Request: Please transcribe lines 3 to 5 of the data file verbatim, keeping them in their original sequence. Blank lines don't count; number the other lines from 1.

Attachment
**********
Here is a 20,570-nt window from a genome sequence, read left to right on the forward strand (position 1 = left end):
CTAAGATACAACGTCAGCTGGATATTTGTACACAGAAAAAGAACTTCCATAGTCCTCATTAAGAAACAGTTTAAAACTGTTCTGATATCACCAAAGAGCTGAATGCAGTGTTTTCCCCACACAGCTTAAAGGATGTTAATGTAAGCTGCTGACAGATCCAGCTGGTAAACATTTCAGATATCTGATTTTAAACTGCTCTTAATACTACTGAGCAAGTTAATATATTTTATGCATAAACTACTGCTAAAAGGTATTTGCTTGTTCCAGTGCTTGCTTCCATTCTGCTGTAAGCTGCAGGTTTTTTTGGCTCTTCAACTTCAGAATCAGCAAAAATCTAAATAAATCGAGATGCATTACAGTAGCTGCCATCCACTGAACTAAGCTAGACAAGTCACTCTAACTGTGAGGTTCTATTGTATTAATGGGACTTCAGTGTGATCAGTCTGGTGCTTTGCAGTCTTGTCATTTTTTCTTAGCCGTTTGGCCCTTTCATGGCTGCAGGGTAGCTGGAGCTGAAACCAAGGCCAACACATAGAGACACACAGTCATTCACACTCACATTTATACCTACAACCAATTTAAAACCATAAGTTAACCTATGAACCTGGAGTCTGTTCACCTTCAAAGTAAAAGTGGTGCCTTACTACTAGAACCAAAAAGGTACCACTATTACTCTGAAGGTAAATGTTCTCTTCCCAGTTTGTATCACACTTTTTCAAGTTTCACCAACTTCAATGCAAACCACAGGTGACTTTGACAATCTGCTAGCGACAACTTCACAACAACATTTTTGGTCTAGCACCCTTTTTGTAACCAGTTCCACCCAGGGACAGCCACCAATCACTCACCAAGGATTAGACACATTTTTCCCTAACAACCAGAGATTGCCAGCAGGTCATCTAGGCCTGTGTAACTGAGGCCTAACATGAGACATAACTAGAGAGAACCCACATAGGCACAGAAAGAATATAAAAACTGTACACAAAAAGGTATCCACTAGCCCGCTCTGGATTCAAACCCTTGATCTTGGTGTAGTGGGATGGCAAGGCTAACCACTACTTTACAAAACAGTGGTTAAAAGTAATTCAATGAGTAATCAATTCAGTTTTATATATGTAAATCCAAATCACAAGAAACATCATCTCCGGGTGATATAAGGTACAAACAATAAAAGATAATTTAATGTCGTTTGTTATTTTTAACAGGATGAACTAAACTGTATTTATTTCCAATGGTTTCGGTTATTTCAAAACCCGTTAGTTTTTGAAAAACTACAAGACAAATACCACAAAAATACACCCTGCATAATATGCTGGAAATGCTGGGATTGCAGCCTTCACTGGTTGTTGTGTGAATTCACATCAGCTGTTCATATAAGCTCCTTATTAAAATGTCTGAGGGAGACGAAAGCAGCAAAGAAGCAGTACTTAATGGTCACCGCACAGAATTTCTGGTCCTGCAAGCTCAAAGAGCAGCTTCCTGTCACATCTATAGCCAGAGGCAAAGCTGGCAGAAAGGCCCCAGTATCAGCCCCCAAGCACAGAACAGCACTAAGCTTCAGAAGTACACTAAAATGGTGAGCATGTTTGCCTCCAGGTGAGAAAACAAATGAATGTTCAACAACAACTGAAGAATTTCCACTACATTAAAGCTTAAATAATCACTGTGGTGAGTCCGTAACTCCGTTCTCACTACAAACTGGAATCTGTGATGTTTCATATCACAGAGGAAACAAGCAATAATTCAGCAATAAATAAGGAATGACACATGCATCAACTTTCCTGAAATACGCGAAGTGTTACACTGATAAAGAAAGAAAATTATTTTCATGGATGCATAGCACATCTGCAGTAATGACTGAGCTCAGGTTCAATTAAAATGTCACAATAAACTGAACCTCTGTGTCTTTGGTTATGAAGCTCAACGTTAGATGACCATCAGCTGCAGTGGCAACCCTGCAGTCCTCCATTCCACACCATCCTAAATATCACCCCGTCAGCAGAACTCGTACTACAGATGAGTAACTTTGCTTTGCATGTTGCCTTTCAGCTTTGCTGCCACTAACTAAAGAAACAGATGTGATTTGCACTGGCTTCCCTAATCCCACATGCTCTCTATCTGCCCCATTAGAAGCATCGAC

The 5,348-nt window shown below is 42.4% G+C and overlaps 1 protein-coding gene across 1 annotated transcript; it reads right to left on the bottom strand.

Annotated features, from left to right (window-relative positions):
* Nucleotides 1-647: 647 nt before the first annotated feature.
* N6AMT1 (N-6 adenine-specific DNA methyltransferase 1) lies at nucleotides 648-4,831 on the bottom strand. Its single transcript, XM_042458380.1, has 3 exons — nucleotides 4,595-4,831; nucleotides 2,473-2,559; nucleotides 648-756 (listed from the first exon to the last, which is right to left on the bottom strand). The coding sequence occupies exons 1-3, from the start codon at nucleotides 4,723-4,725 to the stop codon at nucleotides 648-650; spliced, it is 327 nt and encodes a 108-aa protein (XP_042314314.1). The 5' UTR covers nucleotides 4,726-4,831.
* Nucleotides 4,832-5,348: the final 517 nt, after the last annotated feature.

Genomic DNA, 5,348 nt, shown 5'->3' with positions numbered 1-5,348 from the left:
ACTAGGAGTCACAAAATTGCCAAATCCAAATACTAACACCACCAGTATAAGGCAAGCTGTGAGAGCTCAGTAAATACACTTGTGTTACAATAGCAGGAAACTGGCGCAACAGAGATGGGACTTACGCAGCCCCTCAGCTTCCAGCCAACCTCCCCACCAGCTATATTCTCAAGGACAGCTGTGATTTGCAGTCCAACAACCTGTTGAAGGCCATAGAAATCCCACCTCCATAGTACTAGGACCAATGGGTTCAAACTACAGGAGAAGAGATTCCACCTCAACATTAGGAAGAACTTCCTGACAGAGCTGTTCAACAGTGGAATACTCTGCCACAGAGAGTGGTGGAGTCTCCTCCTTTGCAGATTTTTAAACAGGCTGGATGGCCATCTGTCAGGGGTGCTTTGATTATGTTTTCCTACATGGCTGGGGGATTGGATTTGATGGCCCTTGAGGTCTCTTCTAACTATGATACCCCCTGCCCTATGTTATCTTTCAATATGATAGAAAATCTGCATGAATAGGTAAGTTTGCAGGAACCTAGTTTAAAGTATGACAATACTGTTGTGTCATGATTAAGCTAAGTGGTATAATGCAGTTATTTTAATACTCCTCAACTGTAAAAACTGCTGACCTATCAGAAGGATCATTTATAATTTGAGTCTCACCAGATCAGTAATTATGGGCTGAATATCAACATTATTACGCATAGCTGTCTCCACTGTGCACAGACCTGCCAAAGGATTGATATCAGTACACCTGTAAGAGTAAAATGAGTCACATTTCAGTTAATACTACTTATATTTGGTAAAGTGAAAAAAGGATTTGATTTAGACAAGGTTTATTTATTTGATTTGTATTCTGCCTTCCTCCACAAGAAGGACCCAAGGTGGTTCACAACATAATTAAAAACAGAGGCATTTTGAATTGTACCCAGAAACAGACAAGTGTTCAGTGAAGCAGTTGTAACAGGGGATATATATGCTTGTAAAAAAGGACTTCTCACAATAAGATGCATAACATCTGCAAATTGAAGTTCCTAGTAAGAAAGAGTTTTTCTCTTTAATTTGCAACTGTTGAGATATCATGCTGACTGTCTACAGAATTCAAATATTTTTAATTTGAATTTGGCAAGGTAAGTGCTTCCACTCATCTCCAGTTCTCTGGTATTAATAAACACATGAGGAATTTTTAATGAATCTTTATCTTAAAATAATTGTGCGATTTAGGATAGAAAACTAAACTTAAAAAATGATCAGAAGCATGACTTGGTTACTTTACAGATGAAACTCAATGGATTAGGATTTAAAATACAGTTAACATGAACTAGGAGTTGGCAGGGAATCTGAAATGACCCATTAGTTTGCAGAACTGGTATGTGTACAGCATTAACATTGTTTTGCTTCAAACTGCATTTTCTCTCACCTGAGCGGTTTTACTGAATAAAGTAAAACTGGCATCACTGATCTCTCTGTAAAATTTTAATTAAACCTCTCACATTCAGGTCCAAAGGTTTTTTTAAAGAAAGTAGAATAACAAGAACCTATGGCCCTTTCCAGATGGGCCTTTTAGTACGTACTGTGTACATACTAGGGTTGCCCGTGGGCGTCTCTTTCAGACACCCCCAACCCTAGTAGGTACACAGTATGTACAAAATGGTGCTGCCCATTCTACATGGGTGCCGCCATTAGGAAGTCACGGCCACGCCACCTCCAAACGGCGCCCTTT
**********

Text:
The 5,348-nt window shown below is 42.4% G+C and overlaps 1 protein-coding gene across 1 annotated transcript; it reads right to left on the bottom strand.

Annotated features, from left to right (window-relative positions):
* Nucleotides 1-647: 647 nt before the first annotated feature.